How fast can you spin a proton or electron without breaking it?
Even in the link you give, spin is a quantum number which can increase if the energy input to the nucleus is increased, the individual nuclei going to higher energy bound states ( or quantum mechanically defined bands) in higher angular momentum quantum numbers.
A proton is composed out of quarks. When enough energy is supplied to the proton the quarks settle at higher energy states with higher angular momentum. These are called baryonic resonances and are, as stated in the comments by Jonathan Gross, and can have spins higher than 1/2 of the proton neutron. The energies are of order of Mev, the delta resonance, spin 3/2, is about 200 MeV heavier than the proton and energy has to be supplied in the scattering process higher than that order of magnitude.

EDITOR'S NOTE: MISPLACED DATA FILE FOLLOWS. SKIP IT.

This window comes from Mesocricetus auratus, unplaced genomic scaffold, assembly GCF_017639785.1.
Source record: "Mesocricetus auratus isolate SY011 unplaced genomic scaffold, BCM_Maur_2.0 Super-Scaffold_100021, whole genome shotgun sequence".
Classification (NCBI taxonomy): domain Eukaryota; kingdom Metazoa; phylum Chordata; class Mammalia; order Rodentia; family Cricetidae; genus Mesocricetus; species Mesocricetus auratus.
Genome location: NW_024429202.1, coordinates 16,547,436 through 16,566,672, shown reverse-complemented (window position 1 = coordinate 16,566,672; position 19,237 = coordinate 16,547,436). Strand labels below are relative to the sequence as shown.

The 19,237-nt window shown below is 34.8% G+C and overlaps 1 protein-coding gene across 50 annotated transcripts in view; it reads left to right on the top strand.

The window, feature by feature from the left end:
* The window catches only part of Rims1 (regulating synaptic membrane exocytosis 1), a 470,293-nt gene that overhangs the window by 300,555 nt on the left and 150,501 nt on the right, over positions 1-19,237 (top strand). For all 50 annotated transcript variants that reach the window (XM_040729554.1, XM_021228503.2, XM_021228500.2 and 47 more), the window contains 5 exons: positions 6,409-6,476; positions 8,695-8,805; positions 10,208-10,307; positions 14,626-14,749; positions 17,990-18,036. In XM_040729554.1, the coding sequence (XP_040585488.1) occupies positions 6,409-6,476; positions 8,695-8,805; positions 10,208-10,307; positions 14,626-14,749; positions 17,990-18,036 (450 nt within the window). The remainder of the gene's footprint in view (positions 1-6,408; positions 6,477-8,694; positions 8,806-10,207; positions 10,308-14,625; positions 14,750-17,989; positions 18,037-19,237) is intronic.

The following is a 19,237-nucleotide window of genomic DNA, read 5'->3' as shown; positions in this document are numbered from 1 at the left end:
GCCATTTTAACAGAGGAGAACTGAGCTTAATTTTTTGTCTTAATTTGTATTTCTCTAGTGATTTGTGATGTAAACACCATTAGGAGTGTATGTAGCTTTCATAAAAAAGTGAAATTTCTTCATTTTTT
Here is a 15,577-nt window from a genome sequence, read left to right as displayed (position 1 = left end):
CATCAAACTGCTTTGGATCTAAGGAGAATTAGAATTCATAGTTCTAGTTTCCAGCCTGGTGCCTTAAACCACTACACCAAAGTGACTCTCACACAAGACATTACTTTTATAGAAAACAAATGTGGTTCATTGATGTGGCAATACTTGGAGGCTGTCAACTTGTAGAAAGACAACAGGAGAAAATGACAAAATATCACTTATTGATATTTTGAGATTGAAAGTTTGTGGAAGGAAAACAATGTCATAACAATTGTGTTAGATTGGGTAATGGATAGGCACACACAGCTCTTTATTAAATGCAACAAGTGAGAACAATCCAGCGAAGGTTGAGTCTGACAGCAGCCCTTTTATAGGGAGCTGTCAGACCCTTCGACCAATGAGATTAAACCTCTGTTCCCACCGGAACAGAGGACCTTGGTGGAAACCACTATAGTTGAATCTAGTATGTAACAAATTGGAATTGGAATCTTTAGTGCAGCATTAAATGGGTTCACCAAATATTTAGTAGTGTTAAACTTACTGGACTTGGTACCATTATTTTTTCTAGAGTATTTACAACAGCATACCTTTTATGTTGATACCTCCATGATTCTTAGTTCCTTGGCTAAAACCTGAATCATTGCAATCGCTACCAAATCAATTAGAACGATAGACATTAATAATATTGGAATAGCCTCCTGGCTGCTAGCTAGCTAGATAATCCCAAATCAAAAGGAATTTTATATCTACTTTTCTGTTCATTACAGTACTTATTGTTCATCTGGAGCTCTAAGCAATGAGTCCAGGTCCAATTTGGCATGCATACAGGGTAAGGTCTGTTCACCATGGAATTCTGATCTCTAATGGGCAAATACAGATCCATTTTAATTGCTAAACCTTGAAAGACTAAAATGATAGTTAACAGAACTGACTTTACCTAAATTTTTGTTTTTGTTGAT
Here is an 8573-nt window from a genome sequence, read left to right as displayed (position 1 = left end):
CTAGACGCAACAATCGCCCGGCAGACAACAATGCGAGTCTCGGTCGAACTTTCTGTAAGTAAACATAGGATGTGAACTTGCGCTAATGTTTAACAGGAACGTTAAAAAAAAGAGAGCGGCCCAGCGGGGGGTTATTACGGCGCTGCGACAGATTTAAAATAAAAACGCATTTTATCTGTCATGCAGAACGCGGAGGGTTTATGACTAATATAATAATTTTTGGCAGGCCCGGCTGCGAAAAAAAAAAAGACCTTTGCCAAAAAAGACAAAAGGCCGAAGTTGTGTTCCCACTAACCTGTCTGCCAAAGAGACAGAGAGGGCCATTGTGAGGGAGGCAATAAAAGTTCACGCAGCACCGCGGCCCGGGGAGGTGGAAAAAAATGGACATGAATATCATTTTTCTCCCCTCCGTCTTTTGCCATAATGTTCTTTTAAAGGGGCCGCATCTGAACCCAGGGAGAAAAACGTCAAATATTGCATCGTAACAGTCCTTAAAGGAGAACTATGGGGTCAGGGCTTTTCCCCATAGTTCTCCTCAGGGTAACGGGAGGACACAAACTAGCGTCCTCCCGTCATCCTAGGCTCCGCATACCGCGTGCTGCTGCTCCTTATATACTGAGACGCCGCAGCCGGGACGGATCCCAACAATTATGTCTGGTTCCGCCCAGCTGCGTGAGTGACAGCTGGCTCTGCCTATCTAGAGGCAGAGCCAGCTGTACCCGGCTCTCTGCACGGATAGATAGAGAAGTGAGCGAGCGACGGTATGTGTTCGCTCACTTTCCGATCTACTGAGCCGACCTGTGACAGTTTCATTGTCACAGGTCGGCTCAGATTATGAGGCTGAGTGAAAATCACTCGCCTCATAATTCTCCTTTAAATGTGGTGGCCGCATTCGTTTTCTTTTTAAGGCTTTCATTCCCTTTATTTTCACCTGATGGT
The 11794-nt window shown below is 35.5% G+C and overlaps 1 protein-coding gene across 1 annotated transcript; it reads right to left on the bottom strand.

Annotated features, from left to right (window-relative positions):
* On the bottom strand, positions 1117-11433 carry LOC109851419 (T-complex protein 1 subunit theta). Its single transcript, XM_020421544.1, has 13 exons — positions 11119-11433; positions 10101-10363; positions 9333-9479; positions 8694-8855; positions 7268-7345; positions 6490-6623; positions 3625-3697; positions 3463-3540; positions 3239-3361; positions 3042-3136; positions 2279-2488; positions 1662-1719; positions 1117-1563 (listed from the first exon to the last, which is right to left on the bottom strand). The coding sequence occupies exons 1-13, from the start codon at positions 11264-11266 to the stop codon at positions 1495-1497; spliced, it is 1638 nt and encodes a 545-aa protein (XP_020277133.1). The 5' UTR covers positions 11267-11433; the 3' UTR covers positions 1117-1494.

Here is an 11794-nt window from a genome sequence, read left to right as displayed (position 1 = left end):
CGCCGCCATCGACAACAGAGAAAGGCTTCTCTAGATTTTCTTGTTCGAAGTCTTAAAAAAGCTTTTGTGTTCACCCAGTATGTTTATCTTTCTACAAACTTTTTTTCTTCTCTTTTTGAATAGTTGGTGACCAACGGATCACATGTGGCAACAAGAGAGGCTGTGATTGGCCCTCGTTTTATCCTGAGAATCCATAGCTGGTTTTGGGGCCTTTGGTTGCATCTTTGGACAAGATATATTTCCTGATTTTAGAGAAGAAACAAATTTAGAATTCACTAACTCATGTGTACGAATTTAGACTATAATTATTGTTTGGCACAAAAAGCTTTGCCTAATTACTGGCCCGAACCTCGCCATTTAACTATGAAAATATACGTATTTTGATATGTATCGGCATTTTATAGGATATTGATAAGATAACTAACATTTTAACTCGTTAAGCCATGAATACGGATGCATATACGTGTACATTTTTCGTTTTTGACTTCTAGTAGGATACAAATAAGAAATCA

The electron is an elementary particle , a point particle , in the very well validated standard model of particle physics. It has an intrinsic spin but it is not a composite , but a point particle. It cannot be "broken up".